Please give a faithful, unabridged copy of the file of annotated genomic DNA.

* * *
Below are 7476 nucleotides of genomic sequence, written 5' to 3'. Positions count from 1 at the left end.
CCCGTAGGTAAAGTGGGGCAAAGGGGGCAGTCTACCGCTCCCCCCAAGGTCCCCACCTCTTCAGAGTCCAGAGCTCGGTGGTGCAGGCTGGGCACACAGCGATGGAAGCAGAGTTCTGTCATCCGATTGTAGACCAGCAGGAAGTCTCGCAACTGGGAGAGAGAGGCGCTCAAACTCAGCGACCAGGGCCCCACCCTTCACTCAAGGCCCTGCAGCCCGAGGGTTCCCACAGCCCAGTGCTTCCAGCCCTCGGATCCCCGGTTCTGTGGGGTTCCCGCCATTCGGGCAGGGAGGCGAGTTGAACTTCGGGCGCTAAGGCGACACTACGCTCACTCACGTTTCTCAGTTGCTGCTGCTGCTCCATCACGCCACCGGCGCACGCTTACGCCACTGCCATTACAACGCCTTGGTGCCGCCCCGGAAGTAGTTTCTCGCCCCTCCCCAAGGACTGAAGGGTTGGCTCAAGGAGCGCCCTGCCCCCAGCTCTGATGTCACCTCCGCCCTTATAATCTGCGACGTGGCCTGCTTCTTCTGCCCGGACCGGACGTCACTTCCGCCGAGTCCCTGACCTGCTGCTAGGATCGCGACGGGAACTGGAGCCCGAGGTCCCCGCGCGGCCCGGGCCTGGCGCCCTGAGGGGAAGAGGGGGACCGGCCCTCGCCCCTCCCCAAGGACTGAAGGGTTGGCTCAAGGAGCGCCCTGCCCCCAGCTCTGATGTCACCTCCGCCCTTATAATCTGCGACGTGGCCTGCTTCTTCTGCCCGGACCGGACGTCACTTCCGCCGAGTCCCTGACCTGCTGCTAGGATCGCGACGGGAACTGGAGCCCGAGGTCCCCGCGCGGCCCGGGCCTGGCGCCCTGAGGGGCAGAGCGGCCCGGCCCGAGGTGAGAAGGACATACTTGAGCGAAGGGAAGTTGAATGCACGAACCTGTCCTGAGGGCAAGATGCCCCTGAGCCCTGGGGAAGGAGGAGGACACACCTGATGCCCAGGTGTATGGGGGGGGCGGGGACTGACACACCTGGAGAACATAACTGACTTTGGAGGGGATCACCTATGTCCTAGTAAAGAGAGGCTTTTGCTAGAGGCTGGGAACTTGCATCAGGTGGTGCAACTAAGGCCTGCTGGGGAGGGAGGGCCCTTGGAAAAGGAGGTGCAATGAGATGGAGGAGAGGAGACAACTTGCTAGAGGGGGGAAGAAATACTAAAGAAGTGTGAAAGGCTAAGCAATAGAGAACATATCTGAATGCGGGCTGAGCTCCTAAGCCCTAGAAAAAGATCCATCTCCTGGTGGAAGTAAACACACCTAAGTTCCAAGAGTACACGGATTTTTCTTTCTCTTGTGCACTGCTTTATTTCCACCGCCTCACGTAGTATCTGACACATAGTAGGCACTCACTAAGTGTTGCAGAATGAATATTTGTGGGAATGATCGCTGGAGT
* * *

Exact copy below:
Below are 7476 nucleotides of genomic sequence, written 5' to 3'. Positions count from 1 at the left end.
CCCGTAGGTAAAGTGGGGCAAAGGGGGCAGTCTACCGCTCCCCCCAAGGTCCCCACCTCTTCAGAGTCCAGAGCTCGGTGGTGCAGGCTGGGCACACAGCGATGGAAGCAGAGTTCTGTCATCCGATTGTAGACCAGCAGGAAGTCTCGCAACTGGGAGAGAGAGGCGCTCAAACTCAGCGACCAGGGCCCCACCCTTCACTCAAGGCCCTGCAGCCCGAGGGTTCCCACAGCCCAGTGCTTCCAGCCCTCGGATCCCCGGTTCTGTGGGGTTCCCGCCATTCGGGCAGGGAGGCGAGTTGAACTTCGGGCGCTAAGGCGACACTACGCTCACTCACGTTTCTCAGTTGCTGCTGCTGCTCCATCACGCCACCGGCGCACGCTTACGCCACTGCCATTACAACGCCTTGGTGCCGCCCCGGAAGTAGTTTCTCGCCCCTCCCCAAGGACTGAAGGGTTGGCTCAAGGAGCGCCCTGCCCCCAGCTCTGATGTCACCTCCGCCCTTATAATCTGCGACGTGGCCTGCTTCTTCTGCCCGGACCGGACGTCACTTCCGCCGAGTCCCTGACCTGCTGCTAGGATCGCGACGGGAACTGGAGCCCGAGGTCCCCGCGCGGCCCGGGCCTGGCGCCCTGAGGGGAAGAGGGGGACCGGCCCTCGCCCCTCCCCAAGGACTGAAGGGTTGGCTCAAGGAGCGCCCTGCCCCCAGCTCTGATGTCACCTCCGCCCTTATAATCTGCGACGTGGCCTGCTTCTTCTGCCCGGACCGGACGTCACTTCCGCCGAGTCCCTGACCTGCTGCTAGGATCGCGACGGGAACTGGAGCCCGAGGTCCCCGCGCGGCCCGGGCCTGGCGCCCTGAGGGGCAGAGCGGCCCGGCCCGAGGTGAGAAGGACATACTTGAGCGAAGGGAAGTTGAATGCACGAACCTGTCCTGAGGGCAAGATGCCCCTGAGCCCTGGGGAAGGAGGAGGACACACCTGATGCCCAGGTGTATGGGGGGGGCGGGGACTGACACACCTGGAGAACATAACTGACTTTGGAGGGGATCACCTATGTCCTAGTAAAGAGAGGCTTTTGCTAGAGGCTGGGAACTTGCATCAGGTGGTGCAACTAAGGCCTGCTGGGGAGGGAGGGCCCTTGGAAAAGGAGGTGCAATGAGATGGAGGAGAGGAGACAACTTGCTAGAGGGGGGAAGAAATACTAAAGAAGTGTGAAAGGCTAAGCAATAGAGAACATATCTGAATGCGGGCTGAGCTCCTAAGCCCTAGAAAAAGATCCATCTCCTGGTGGAAGTAAACACACCTAAGTTCCAAGAGTACACGGATTTTTCTTTCTCTTGTGCACTGCTTTATTTCCACCGCCTCACGTAGTATCTGACACATAGTAGGCACTCACTAAGTGTTGCAGAATGAATATTTGTGGGAATGATCGCTGGAGT